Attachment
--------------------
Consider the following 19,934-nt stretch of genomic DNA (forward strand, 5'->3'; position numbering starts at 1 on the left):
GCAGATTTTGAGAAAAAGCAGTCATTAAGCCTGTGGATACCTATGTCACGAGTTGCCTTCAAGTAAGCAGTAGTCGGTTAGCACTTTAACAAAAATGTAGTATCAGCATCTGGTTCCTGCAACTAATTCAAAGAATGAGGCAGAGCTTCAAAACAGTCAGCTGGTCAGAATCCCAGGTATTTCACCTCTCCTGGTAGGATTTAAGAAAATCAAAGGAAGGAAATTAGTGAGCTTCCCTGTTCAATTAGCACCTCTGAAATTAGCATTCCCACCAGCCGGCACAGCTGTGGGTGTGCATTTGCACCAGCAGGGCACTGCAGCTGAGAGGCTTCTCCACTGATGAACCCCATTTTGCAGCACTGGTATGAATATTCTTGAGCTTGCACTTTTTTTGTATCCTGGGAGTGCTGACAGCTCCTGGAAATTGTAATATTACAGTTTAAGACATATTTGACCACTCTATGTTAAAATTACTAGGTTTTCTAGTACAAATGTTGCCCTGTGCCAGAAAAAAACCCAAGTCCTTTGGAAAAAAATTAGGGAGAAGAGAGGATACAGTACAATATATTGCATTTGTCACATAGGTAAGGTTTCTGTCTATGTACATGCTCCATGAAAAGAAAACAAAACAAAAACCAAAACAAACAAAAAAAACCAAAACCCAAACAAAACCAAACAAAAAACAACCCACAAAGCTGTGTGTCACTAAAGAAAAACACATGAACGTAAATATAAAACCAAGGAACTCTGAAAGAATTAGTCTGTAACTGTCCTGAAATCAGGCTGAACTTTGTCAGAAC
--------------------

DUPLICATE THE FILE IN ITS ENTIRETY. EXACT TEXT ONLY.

Consider the following 19,934-nt stretch of genomic DNA (forward strand, 5'->3'; position numbering starts at 1 on the left):
GCAGATTTTGAGAAAAAGCAGTCATTAAGCCTGTGGATACCTATGTCACGAGTTGCCTTCAAGTAAGCAGTAGTCGGTTAGCACTTTAACAAAAATGTAGTATCAGCATCTGGTTCCTGCAACTAATTCAAAGAATGAGGCAGAGCTTCAAAACAGTCAGCTGGTCAGAATCCCAGGTATTTCACCTCTCCTGGTAGGATTTAAGAAAATCAAAGGAAGGAAATTAGTGAGCTTCCCTGTTCAATTAGCACCTCTGAAATTAGCATTCCCACCAGCCGGCACAGCTGTGGGTGTGCATTTGCACCAGCAGGGCACTGCAGCTGAGAGGCTTCTCCACTGATGAACCCCATTTTGCAGCACTGGTATGAATATTCTTGAGCTTGCACTTTTTTTGTATCCTGGGAGTGCTGACAGCTCCTGGAAATTGTAATATTACAGTTTAAGACATATTTGACCACTCTATGTTAAAATTACTAGGTTTTCTAGTACAAATGTTGCCCTGTGCCAGAAAAAAACCCAAGTCCTTTGGAAAAAAATTAGGGAGAAGAGAGGATACAGTACAATATATTGCATTTGTCACATAGGTAAGGTTTCTGTCTATGTACATGCTCCATGAAAAGAAAACAAAACAAAAACCAAAACAAACAAAAAAAACCAAAACCCAAACAAAACCAAACAAAAAACAACCCACAAAGCTGTGTGTCACTAAAGAAAAACACATGAACGTAAATATAAAACCAAGGAACTCTGAAAGAATTAGTCTGTAACTGTCCTGAAATCAGGCTGAACTTTGTCAGAAC